United States: Wind sector takes a battering
ENERGY magnate T Boone Pickens' decision to postpone plans to develop a large wind-farm project in Texas reflects continuing uncertainty in the country's wind industry, where growth has been stunted by the recession.
Pickens has spent millions of dollars promoting his plan for new energy projects, including a proposed $10bn investment in a 4 gigawatt (GW) wind farm in the Texas panhandle. But now he says funding and grid connectivity problems have made a project on that scale impractical. "Transmission issues and problems with capital markets make that unfeasible at this point," Pickens said last month. He also cited lower natural gas prices as another complication for renewables developers. A batch of over 650 turbines intended for the project, already on order from General Electric, may now be used in smaller wind projects elsewhere in the country.
The wind industry accounted for 42% of new electricity-generating capacity in the US last year. However, its rate of expansion has slowed. While around 8.5 GW of fresh wind capacity was added in 2008, only 5 GW is expected to come on line this year, according to the American Wind Energy Association (AWEA).
The financing problems common to most big infrastructure projects at the moment have been exacerbated by the lack of a sturdy enough trans-national transmission network. This must be upgraded to distribute the high levels of wind-generated electricity from the mid-west and other remote areas, where much of it is produced, to the more populous coastal states, where almost three-quarters of US electricity production is consumed. However, the necessary spending is likely to be hard to come by at a time of economic hardship and lower overall electricity demand. Last year, the Department of Energy estimated that the development of a national high-voltage network enabling the country to meet a target of deriving 20% of the country's power from wind by 2030 would cost more than $60bn. Wind supplies about 1% of US electricity at present.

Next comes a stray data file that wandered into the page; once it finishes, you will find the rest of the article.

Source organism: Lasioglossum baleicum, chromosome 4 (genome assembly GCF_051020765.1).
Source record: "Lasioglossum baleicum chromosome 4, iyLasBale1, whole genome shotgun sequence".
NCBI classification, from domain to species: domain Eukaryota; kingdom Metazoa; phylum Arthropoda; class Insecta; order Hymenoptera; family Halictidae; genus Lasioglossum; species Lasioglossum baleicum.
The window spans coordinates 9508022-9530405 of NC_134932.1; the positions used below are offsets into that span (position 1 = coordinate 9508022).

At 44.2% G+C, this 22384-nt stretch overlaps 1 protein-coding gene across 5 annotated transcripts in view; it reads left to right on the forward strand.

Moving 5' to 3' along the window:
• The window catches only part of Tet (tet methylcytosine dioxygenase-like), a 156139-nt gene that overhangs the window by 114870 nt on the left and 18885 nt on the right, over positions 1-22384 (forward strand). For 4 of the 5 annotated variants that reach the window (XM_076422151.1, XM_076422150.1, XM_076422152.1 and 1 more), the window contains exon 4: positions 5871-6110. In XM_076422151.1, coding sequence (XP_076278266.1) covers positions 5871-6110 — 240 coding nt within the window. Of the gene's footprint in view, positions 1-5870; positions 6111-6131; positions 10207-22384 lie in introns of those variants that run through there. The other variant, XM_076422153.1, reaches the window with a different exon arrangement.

The industry remains hopeful that government renewable-energy funding announced in July – fleshing out measures outlined in the economic recovery package approved by Congress earlier in the year – will provide impetus for new projects. The government said it would make $3bn available in upfront grants for renewable-energy projects, instead of providing tax credits, the benefits of which would not have been felt until after projects were built.
Denise Bode, AWEA's chief executive, says wind firms are "anxious to ramp up investments" across the country. "As with all industry, the economic conditions of the past eight or nine months have held us back. We believe these grants will help get our companies back on track," she added.
Some in the industry say its fortunes may be improved by building more wind farms closer to coastal population centres. That would mean building more offshore turbines, which are costlier than their onshore equivalents, but the proponents of this approach say the extra expense would be at least partially offset by savings on extending the onshore transmission network.